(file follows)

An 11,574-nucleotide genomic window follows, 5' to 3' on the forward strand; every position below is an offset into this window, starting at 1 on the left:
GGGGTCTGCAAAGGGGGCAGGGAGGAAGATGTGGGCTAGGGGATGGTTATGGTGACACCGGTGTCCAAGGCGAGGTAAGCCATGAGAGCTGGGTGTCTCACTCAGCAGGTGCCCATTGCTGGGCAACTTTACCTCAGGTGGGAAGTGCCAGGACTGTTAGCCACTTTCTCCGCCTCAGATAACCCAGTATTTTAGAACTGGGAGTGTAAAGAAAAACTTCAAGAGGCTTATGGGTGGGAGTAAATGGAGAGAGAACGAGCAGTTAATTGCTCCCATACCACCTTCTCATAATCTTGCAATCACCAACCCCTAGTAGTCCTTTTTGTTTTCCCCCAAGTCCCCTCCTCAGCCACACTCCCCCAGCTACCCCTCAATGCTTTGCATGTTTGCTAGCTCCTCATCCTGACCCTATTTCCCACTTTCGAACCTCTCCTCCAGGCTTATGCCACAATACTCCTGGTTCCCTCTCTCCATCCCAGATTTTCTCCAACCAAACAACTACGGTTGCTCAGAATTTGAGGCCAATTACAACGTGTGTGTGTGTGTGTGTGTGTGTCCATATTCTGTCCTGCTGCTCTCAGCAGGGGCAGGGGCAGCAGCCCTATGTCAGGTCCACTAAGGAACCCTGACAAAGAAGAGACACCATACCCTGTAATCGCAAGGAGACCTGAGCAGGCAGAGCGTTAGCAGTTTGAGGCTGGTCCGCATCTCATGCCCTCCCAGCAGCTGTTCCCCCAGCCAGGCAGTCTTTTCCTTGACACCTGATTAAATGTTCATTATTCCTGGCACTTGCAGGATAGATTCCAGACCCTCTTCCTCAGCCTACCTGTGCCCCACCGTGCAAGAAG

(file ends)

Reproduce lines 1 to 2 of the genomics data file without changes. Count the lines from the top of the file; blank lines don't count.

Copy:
An 11,574-nucleotide genomic window follows, 5' to 3' on the forward strand; every position below is an offset into this window, starting at 1 on the left:
GGGGTCTGCAAAGGGGGCAGGGAGGAAGATGTGGGCTAGGGGATGGTTATGGTGACACCGGTGTCCAAGGCGAGGTAAGCCATGAGAGCTGGGTGTCTCACTCAGCAGGTGCCCATTGCTGGGCAACTTTACCTCAGGTGGGAAGTGCCAGGACTGTTAGCCACTTTCTCCGCCTCAGATAACCCAGTATTTTAGAACTGGGAGTGTAAAGAAAAACTTCAAGAGGCTTATGGGTGGGAGTAAATGGAGAGAGAACGAGCAGTTAATTGCTCCCATACCACCTTCTCATAATCTTGCAATCACCAACCCCTAGTAGTCCTTTTTGTTTTCCCCCAAGTCCCCTCCTCAGCCACACTCCCCCAGCTACCCCTCAATGCTTTGCATGTTTGCTAGCTCCTCATCCTGACCCTATTTCCCACTTTCGAACCTCTCCTCCAGGCTTATGCCACAATACTCCTGGTTCCCTCTCTCCATCCCAGATTTTCTCCAACCAAACAACTACGGTTGCTCAGAATTTGAGGCCAATTACAACGTGTGTGTGTGTGTGTGTGTGTGTCCATATTCTGTCCTGCTGCTCTCAGCAGGGGCAGGGGCAGCAGCCCTATGTCAGGTCCACTAAGGAACCCTGACAAAGAAGAGACACCATACCCTGTAATCGCAAGGAGACCTGAGCAGGCAGAGCGTTAGCAGTTTGAGGCTGGTCCGCATCTCATGCCCTCCCAGCAGCTGTTCCCCCAGCCAGGCAGTCTTTTCCTTGACACCTGATTAAATGTTCATTATTCCTGGCACTTGCAGGATAGATTCCAGACCCTCTTCCTCAGCCTACCTGTGCCCCACCGTGCAAGAAG